I’m a book snob.
Most writers I know are. As far as I’m concerned, a book is pretty much a perfect form of data dissemination—it’s compact, holographic, easily accessed, and it can be extremely striking from a design POV. I love books. It’s true that they can fill up a bookcase (or a house) pretty quick; still, for the enjoyment and information you get from them, the footprint isn’t that big.
(I used to have a lot more books than I do now; had a house with a garage converted into an office/library, and the walls lined with bookshelves. Probably over a thousand books, all told. Visitors would always exclaim over them: “You have more books than anyone I know!” Well, maybe, but I sure as hell don’t have more than anyone I know. I haven’t been to Harlan’s house in years, but the last time I saw it he had managed to pack a fair-sized Barnes & Noble into the place.)
So when I heard about electronic book readers my first reaction was to turn up my nose. Yet another piece of soulless technology attempting to replace art. How dehumanizing. I simply couldn’t see how something made of plastic and circuitry could ever trump paper and ink.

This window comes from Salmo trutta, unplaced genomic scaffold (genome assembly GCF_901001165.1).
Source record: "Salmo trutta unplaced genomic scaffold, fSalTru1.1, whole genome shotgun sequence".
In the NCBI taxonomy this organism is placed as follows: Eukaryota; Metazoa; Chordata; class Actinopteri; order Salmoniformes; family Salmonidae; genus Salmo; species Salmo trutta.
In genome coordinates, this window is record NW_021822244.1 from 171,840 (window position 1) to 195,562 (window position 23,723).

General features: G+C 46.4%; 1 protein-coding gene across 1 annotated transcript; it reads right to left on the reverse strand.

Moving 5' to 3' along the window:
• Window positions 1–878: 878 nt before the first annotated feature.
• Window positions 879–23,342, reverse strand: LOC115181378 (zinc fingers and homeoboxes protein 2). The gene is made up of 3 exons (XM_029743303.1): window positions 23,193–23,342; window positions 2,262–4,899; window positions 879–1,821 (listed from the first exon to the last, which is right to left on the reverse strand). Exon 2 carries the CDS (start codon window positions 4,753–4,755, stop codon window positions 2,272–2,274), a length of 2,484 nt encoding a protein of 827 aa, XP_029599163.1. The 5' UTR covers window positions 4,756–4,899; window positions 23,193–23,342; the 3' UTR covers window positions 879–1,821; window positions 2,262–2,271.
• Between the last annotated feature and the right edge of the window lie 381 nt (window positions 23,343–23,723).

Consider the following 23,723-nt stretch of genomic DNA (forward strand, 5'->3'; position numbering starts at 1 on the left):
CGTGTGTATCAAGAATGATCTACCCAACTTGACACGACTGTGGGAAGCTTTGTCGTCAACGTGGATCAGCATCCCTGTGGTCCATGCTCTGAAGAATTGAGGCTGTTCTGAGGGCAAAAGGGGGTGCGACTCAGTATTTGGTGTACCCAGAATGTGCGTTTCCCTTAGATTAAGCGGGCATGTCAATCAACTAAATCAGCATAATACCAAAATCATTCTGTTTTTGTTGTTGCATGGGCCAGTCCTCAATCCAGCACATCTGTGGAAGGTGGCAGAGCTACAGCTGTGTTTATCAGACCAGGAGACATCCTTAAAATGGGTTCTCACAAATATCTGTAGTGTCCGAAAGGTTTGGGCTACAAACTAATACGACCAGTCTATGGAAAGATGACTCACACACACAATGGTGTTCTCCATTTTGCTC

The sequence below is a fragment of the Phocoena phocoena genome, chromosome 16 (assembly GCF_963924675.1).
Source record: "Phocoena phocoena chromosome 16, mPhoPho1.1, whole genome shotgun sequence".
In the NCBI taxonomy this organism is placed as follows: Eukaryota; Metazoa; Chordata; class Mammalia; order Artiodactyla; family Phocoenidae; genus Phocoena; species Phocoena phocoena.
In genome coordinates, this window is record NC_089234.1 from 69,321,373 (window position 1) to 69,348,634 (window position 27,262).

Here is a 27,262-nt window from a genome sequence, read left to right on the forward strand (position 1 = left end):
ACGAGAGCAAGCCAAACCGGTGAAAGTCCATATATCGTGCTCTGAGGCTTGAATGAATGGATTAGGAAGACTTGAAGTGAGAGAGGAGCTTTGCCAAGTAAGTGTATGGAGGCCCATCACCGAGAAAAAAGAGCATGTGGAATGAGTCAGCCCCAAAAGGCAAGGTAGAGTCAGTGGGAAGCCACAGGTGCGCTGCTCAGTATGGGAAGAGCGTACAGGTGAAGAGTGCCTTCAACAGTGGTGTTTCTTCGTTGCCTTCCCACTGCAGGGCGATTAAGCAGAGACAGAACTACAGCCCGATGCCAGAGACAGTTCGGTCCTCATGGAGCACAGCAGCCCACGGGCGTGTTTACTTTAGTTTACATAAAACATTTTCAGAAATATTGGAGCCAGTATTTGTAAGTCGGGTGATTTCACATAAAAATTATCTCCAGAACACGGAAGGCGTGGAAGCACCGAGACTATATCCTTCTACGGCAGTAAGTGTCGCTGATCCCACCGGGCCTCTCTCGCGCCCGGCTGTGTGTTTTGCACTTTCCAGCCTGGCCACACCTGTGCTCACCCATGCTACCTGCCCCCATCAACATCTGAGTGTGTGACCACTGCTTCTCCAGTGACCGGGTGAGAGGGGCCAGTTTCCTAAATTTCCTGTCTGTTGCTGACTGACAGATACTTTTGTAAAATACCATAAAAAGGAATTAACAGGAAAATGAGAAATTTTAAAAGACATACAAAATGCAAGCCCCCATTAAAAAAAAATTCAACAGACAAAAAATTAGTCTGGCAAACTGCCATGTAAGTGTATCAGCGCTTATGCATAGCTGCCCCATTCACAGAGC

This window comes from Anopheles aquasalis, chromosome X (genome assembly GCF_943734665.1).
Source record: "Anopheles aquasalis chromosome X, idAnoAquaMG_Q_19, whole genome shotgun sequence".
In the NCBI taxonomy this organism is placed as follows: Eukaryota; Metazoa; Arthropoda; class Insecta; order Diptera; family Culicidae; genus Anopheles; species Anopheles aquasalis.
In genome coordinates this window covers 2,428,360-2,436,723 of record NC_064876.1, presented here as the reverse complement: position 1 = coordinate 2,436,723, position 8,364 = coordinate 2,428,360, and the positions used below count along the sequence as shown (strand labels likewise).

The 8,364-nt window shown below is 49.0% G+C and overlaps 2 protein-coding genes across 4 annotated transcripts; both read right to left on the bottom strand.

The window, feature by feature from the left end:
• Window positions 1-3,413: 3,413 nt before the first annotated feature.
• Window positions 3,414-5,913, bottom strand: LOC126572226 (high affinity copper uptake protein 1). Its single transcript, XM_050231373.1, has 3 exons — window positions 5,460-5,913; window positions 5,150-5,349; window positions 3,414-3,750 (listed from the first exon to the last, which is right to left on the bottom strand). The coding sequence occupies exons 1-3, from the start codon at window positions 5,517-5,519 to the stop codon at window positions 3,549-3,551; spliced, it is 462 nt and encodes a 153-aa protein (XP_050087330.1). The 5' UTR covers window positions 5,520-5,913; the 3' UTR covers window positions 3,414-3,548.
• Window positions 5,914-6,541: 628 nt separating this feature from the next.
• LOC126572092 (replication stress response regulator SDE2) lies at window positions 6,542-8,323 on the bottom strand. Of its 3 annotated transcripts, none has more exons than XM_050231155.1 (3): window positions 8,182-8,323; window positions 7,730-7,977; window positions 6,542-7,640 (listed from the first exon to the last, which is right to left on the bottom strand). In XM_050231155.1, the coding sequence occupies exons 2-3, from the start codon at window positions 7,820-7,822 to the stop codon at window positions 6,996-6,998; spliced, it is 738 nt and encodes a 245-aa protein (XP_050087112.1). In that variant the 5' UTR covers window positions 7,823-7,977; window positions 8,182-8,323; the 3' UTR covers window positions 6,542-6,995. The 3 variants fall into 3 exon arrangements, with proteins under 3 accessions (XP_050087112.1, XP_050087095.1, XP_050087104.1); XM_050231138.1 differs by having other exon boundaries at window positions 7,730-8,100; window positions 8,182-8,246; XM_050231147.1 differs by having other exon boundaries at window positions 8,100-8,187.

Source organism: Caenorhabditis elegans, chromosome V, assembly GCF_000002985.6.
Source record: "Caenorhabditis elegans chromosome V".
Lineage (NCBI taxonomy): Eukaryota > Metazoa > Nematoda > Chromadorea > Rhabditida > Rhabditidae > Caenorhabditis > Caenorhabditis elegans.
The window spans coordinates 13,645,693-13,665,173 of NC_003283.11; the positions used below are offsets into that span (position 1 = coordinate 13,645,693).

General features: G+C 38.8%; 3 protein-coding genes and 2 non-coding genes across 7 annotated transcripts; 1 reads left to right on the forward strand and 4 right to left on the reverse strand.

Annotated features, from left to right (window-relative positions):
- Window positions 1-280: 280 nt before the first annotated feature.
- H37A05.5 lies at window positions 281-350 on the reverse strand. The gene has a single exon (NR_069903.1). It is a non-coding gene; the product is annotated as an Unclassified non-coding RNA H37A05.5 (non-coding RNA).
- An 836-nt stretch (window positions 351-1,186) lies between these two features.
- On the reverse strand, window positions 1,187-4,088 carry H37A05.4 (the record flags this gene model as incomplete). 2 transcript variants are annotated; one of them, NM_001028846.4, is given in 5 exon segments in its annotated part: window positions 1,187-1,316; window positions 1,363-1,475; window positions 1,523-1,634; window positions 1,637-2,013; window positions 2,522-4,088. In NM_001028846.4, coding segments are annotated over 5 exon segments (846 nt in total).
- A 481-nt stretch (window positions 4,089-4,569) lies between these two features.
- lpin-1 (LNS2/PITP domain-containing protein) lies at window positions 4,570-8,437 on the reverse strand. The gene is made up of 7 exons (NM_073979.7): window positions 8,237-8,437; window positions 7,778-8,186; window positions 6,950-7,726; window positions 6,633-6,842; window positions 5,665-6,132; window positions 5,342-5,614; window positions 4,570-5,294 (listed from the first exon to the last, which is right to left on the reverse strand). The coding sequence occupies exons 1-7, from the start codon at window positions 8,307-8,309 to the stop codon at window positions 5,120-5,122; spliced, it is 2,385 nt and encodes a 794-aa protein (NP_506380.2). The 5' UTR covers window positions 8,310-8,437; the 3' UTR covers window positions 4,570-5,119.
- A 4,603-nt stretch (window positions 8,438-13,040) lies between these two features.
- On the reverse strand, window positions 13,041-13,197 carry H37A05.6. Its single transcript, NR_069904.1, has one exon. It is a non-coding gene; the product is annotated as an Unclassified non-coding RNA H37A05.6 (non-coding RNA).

Then a friend showed me her Kindle. Demonstrated the way the screen looked, the options (variable print size, built-in dictionary, the virtual marketplace), the compact size of it ...
And I bought one the next day.
The great thing about it is it’s not an electronic book—it’s an electronic library. I’ve been reading a lot more lately, mostly non-fiction, and sometimes it’s positively dizzying to think about the thousands of books quite literally at my fingertips—most of them at less than half price. I have access to over a quarter of a million titles through Amazon.com.
Granted, it’s not perfect. Like I said, a book is holographic—you can go back or skip ahead easily, whereas with the Kindle you have to go to the table of contents and from there proceed linearly, page by page. But that’s a fairly minor annoyance. And I’m very much hoping that the next upgrade has a built-in booklight for reading in bed.
I still buy books—only now I can limit them to books I want to keep and reread. But with the Kindle I finally have the answer to that old question: What book would I pick to take along were I stranded on a desert island?
Any of an entire virtual library ...